In a poignant sequence from the film, Mr. Bhamra (Anupam Kher) discourages his daughter Jess (Parminder Nagra) from pursuing football in England because of his own experience of facing racism in English cricket years ago. Even though Bend It Like Beckham was released in 2002, it remains British-Indian director Gurinder Chadha’s most relevant film to date because of its progressive portrayal of identity and femininity.
All Jess Bhamra (our protagonist) wants to do is talk to the David Beckham poster on her wall and play football with boys in the park. When Jules (Keira Knightley) notices her skills, she invites Jess to join the Hounslow Harriers, an all-girls football team coached by Joe (Jonathan Rhys Myers). But since Jess is British-Indian and of Sikh ethnicity, she needs to be more than a football prodigy to follow her dreams. She needs to be adept at lying to her parents, enlist her sister’s help when sneaking out to matches, and constantly juggle between her double life without offending the extensive network of her Indian relatives.
Jess is constantly chided by her mother, Mrs. Bhamra (Shaheen Khan), who is disappointed with Jess’ lack of interest in learning how to cook, her tomboyish sense of dress and her growing interest in playing football with “half-naked boys” in the park. It doesn’t help that Jess’ older sister Pinky (Archie Panjabi) is the perfect Indian girl – feminine, homely and engaged-to-be-married to an Indian man. In several ways, Jess and Pinky are portrayed as being on the opposite ends of the femininity spectrum. The film uses their characters to show who is the ‘ideal’ Indian girl and who is an outlier. When Pinky wants clothes to be tight at her chest, Jess wants them loose. When Pinky is chasing boys, Jess is chasing a ball. When Pinky buys high-heels, Jess finds joy in football shoes, and unfortunately for Jess, most women around her are also like Pinky.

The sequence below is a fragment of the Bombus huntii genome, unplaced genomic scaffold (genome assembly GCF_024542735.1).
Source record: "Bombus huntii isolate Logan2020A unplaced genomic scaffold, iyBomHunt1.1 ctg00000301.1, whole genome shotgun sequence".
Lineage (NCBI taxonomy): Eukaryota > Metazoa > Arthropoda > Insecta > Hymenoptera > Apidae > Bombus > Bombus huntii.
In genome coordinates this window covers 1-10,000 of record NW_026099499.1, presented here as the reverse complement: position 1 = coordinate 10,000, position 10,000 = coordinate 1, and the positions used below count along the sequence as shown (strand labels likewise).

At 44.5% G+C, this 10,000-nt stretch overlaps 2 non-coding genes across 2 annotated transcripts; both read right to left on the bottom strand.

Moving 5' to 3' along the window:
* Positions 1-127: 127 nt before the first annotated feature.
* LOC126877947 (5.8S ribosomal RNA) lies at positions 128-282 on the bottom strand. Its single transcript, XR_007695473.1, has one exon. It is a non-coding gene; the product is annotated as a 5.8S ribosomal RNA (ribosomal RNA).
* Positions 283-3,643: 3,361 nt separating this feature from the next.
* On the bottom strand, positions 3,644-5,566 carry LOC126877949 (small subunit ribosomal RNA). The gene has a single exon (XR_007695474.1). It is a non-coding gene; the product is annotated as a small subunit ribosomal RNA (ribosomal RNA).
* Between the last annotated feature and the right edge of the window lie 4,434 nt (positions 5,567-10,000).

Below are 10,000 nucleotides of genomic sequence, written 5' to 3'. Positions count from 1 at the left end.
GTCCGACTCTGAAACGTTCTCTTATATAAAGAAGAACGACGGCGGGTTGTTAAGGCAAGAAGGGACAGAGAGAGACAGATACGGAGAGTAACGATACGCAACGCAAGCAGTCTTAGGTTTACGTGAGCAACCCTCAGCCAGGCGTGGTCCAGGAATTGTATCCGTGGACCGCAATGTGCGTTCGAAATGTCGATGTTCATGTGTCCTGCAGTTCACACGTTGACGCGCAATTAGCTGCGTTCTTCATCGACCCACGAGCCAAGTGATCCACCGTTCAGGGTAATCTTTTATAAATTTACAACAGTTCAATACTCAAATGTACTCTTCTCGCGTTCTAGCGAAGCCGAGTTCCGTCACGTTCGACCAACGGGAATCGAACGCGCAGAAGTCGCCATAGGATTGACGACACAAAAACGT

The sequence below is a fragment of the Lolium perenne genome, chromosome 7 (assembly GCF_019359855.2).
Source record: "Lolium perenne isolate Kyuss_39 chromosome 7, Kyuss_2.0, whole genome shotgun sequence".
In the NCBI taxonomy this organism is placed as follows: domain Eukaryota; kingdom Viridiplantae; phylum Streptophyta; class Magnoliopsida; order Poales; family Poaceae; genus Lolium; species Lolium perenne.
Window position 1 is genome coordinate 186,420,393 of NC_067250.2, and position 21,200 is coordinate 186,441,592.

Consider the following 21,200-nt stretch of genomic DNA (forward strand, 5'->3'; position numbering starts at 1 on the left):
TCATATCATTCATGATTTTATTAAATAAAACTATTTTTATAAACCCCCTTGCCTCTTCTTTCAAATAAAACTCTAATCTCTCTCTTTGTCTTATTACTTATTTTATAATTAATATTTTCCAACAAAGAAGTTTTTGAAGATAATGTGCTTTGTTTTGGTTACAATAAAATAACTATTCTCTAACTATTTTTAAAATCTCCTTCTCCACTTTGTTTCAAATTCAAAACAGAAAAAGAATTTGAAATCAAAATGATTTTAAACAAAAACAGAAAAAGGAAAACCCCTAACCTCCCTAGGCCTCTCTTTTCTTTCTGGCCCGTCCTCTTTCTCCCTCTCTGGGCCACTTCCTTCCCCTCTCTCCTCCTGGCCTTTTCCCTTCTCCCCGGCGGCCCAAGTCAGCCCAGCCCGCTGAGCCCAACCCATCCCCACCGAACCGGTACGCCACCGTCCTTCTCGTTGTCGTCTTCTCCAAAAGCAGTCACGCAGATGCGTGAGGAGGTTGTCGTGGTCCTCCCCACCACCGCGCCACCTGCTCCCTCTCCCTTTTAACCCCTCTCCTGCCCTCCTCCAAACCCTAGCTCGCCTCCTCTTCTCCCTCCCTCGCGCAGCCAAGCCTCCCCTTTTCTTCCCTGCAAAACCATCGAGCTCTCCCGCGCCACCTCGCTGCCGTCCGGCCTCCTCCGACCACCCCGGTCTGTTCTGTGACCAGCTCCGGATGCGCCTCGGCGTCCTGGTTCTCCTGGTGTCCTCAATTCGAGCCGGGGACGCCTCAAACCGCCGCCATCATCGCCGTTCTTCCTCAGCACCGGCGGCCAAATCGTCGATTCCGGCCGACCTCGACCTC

Jess has not known women like herself until she meets Jules. Jules’ English mother also struggles to relate to her daughter. She tries to get Jules interested in make-up, pretty clothes and boys, but all Jules wants to do is buy sports bras and play football. There is a small subplot in the film where Jules’ mother thinks Jules is dating Jess. This of course leads to hilarious confusion, and an altercation at Pinky’s wedding where she accuses Jess of being lesbian. At this point an older Indian relative (cameo by Zohra Sehgal) hilariously exclaims “Lesbian? Her birthday is in March. I thought she was a Pisces.” Perhaps, what the film wants to portray here is that Jules’ mother can only make sense of her daughter’s ‘un-feminine’ preferences by assigning a different sexual identity to her. Because according to her (and society at large), you can’t be into sports and boys at the same time.